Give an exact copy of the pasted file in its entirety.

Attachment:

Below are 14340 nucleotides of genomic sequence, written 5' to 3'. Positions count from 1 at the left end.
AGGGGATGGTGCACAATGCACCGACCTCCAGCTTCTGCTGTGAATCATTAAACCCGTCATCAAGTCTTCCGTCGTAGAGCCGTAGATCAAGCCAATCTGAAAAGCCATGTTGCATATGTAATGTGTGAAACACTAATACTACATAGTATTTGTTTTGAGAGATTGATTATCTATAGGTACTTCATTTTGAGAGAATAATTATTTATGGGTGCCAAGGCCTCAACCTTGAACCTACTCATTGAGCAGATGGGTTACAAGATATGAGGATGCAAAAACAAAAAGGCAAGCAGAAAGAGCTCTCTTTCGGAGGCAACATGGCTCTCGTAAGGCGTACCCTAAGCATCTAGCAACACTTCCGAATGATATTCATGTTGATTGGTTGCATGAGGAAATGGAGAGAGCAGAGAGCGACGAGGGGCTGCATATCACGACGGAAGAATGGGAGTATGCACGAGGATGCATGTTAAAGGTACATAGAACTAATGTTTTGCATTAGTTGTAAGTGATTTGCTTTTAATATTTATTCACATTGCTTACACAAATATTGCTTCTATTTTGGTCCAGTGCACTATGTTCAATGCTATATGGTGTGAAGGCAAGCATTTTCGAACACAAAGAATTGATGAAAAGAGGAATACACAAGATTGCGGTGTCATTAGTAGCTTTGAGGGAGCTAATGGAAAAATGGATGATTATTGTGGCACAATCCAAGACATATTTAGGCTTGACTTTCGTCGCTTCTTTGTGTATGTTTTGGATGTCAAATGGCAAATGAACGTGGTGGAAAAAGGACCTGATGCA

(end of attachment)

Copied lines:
Below are 14340 nucleotides of genomic sequence, written 5' to 3'. Positions count from 1 at the left end.
AGGGGATGGTGCACAATGCACCGACCTCCAGCTTCTGCTGTGAATCATTAAACCCGTCATCAAGTCTTCCGTCGTAGAGCCGTAGATCAAGCCAATCTGAAAAGCCATGTTGCATATGTAATGTGTGAAACACTAATACTACATAGTATTTGTTTTGAGAGATTGATTATCTATAGGTACTTCATTTTGAGAGAATAATTATTTATGGGTGCCAAGGCCTCAACCTTGAACCTACTCATTGAGCAGATGGGTTACAAGATATGAGGATGCAAAAACAAAAAGGCAAGCAGAAAGAGCTCTCTTTCGGAGGCAACATGGCTCTCGTAAGGCGTACCCTAAGCATCTAGCAACACTTCCGAATGATATTCATGTTGATTGGTTGCATGAGGAAATGGAGAGAGCAGAGAGCGACGAGGGGCTGCATATCACGACGGAAGAATGGGAGTATGCACGAGGATGCATGTTAAAGGTACATAGAACTAATGTTTTGCATTAGTTGTAAGTGATTTGCTTTTAATATTTATTCACATTGCTTACACAAATATTGCTTCTATTTTGGTCCAGTGCACTATGTTCAATGCTATATGGTGTGAAGGCAAGCATTTTCGAACACAAAGAATTGATGAAAAGAGGAATACACAAGATTGCGGTGTCATTAGTAGCTTTGAGGGAGCTAATGGAAAAATGGATGATTATTGTGGCACAATCCAAGACATATTTAGGCTTGACTTTCGTCGCTTCTTTGTGTATGTTTTGGATGTCAAATGGCAAATGAACGTGGTGGAAAAAGGACCTGATGCA